From an extensive list of sharing starters, the crispy spring roll (HK$148) and yellowtail sashimi (HK$288) were strong palate openers. The latter, a classic Japanese serve, hit expectations and more: freshly chilled in paper-thin slices — but not simply so. Chef Pak departs from familiarity and serves the raw fish neatly folded over wedges of pickled radish, finished with a dash of zingy yuzu soy and sprinkling of serrano pepper.

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Toro, uni and caviar temaki (HK$188)

Finger-foods follow. The temaki is a straightforward story. Toro, uni and caviar is blanketed over seasoned short-grain rice with gold leaf as garnish (HK$188). It’s a wonderful combination of umami; a symphony of light, sea-fresh flavours. What’s fascinating is the custom wooden placeholder that the temaki — not completely wrapped over — arrives resting upon, bearing much semblance to an open-faced taco. Meanwhile, the kushiyaki, grilled on traditional binchotan, was saucy and smoky — all that a charcoal-grilled skewer needs to be. A moment here to highlight the buttery soft scallops (HK$118), which were coated in a tare marinade and was wonderfully charred and finished within seconds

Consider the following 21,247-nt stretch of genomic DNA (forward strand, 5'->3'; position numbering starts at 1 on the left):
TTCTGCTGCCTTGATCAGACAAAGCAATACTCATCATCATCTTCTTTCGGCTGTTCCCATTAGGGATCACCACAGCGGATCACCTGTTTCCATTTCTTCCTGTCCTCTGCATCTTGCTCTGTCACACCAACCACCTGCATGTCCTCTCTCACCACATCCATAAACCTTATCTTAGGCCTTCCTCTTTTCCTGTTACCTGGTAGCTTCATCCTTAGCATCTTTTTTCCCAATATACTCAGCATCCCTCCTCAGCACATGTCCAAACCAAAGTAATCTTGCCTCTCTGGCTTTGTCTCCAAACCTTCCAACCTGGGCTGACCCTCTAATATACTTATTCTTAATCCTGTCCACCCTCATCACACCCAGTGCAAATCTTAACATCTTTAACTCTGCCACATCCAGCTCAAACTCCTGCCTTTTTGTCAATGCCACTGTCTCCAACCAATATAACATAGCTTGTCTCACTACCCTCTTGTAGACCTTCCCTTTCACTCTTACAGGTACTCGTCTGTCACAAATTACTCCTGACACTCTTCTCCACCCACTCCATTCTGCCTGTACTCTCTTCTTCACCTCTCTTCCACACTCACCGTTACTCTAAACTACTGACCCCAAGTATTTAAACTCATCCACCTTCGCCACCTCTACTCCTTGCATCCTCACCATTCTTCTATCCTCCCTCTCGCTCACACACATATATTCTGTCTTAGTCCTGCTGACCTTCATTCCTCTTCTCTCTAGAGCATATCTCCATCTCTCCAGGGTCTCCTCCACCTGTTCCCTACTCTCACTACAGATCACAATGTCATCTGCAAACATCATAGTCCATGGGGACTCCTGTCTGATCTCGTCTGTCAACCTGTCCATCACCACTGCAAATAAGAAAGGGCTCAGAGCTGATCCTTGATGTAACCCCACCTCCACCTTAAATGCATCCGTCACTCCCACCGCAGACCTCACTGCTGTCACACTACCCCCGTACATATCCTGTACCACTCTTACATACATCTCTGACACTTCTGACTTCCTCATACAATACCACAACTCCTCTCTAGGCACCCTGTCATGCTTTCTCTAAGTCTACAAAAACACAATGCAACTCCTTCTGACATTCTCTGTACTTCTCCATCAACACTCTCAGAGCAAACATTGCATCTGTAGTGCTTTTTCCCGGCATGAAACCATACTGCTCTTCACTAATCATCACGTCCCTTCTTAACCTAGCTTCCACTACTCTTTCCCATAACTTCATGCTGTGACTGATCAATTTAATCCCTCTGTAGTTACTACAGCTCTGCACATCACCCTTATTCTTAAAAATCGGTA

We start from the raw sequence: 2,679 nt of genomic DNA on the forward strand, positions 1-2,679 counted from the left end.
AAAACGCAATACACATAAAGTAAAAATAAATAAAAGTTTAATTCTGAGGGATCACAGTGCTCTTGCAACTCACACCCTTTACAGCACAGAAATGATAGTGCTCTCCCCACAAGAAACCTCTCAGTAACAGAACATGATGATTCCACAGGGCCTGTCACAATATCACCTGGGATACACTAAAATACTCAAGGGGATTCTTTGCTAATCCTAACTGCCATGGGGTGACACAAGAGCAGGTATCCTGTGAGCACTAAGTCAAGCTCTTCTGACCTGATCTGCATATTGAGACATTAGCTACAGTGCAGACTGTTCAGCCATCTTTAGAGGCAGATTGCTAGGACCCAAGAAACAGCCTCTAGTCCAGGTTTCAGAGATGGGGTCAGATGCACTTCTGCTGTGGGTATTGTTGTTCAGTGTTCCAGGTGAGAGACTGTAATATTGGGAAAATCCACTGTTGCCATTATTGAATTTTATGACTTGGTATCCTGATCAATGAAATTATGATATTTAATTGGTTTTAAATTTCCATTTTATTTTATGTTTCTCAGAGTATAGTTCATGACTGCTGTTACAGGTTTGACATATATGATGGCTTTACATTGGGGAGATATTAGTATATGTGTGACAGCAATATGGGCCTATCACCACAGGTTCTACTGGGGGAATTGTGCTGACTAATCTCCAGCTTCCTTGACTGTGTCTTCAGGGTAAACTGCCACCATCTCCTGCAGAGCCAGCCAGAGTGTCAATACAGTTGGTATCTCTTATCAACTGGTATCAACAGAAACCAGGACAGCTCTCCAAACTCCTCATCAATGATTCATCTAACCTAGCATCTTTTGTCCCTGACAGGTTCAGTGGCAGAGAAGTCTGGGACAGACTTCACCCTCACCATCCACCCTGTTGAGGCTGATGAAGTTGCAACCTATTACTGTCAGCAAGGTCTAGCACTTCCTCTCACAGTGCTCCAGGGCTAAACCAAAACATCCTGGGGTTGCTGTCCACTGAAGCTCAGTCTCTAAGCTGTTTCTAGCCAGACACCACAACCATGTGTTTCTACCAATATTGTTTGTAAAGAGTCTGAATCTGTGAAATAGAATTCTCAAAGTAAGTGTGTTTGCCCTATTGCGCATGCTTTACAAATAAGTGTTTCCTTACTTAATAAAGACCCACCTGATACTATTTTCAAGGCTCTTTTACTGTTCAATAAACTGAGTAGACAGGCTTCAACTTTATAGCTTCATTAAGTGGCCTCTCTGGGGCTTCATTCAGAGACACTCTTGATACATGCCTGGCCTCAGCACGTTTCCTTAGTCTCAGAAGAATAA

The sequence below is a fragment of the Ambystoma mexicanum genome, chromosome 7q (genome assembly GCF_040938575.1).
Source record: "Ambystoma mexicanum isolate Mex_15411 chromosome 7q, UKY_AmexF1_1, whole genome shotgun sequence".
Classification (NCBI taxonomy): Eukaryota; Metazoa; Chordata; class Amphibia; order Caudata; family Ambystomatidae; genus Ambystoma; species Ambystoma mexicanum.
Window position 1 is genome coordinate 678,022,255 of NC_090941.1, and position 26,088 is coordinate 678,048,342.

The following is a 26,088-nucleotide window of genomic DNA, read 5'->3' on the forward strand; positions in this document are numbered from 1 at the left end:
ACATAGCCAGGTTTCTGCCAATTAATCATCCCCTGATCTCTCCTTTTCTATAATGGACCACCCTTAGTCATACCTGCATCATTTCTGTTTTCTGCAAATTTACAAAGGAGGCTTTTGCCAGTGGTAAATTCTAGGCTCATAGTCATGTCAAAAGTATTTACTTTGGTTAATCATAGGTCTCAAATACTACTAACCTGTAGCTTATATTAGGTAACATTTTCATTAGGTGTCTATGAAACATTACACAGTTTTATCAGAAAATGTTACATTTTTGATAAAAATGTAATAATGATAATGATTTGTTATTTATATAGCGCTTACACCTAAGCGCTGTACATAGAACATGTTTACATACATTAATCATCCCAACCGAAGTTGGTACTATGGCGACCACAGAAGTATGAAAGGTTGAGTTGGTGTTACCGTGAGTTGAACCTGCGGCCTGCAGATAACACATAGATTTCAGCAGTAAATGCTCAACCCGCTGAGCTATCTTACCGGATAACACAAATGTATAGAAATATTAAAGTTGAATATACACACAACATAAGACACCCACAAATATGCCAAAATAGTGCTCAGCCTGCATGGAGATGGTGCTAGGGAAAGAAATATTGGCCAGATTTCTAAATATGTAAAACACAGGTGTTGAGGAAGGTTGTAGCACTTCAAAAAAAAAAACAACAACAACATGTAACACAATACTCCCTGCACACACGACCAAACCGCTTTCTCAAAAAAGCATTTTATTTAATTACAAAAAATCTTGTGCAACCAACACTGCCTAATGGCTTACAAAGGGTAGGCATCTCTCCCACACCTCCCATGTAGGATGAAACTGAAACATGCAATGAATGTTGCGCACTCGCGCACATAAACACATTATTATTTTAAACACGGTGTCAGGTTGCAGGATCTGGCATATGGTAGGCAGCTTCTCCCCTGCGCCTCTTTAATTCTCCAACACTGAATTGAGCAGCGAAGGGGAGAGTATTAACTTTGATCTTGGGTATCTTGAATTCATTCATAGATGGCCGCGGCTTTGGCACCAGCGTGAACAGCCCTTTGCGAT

The mains — wagyu steak (HK$428) and a flaky Chilean seabass basted in yuzu butter (HK$288) — were truly an unadulterated showcase of chef Pak’s culinary finesse. Both impressively executed; both deserving of the zealous praises shared mid-mouthfuls. The fine A5 Miyazaki steak arrives perfect, pink-in-the-centre, it’s fragrant and flavourful — the result of a generous spicy miso drizzle. While the meat is tender and delicious in itself, it’s made even more decadent with forkfuls of the unctuous slab of seared foie gras seated on top. A successful serving of “more is more” plates.

Rounding out chef Pak’s menu are desserts of the same calibre — executed in new, innovative techniques. There’s a cheesecake made with tofu served with matcha ice cream (HK$118), and mochi cake (HK$118). A chewy Japanese confection remade with infused coconut and dredged in a miso-flavoured caramel, it’s commendable for its well balanced in both flavours and textures.

The Drinks